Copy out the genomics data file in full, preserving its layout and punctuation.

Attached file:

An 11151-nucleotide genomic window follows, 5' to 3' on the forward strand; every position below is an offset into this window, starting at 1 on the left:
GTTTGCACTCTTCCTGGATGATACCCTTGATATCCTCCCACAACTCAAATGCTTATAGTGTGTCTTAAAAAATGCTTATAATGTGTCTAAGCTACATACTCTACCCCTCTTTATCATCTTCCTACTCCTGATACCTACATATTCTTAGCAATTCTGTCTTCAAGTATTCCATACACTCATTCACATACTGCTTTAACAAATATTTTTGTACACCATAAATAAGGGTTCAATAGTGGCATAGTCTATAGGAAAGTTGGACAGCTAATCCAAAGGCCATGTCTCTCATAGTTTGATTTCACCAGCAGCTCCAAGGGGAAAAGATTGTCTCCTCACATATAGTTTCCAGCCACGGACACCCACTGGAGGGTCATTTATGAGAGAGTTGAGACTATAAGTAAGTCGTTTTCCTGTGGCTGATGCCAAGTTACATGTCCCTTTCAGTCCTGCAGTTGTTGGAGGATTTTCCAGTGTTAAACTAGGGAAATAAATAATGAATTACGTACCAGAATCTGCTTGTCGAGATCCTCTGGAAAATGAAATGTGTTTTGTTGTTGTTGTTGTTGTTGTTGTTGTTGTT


An 11151-nucleotide genomic window follows, 5' to 3' on the forward strand; every position below is an offset into this window, starting at 1 on the left:
GTTTGCACTCTTCCTGGATGATACCCTTGATATCCTCCCACAACTCAAATGCTTATAGTGTGTCTTAAAAAATGCTTATAATGTGTCTAAGCTACATACTCTACCCCTCTTTATCATCTTCCTACTCCTGATACCTACATATTCTTAGCAATTCTGTCTTCAAGTATTCCATACACTCATTCACATACTGCTTTAACAAATATTTTTGTACACCATAAATAAGGGTTCAATAGTGGCATAGTCTATAGGAAAGTTGGACAGCTAATCCAAAGGCCATGTCTCTCATAGTTTGATTTCACCAGCAGCTCCAAGGGGAAAAGATTGTCTCCTCACATATAGTTTCCAGCCACGGACACCCACTGGAGGGTCATTTATGAGAGAGTTGAGACTATAAGTAAGTCGTTTTCCTGTGGCTGATGCCAAGTTACATGTCCCTTTCAGTCCTGCAGTTGTTGGAGGATTTTCCAGTGTTAAACTAGGGAAATAAATAATGAATTACGTACCAGAATCTGCTTGTCGAGATCCTCTGGAAAATGAAATGTGTTTTGTTGTTGTTGTTGTTGTTGTTGTTGTTGTT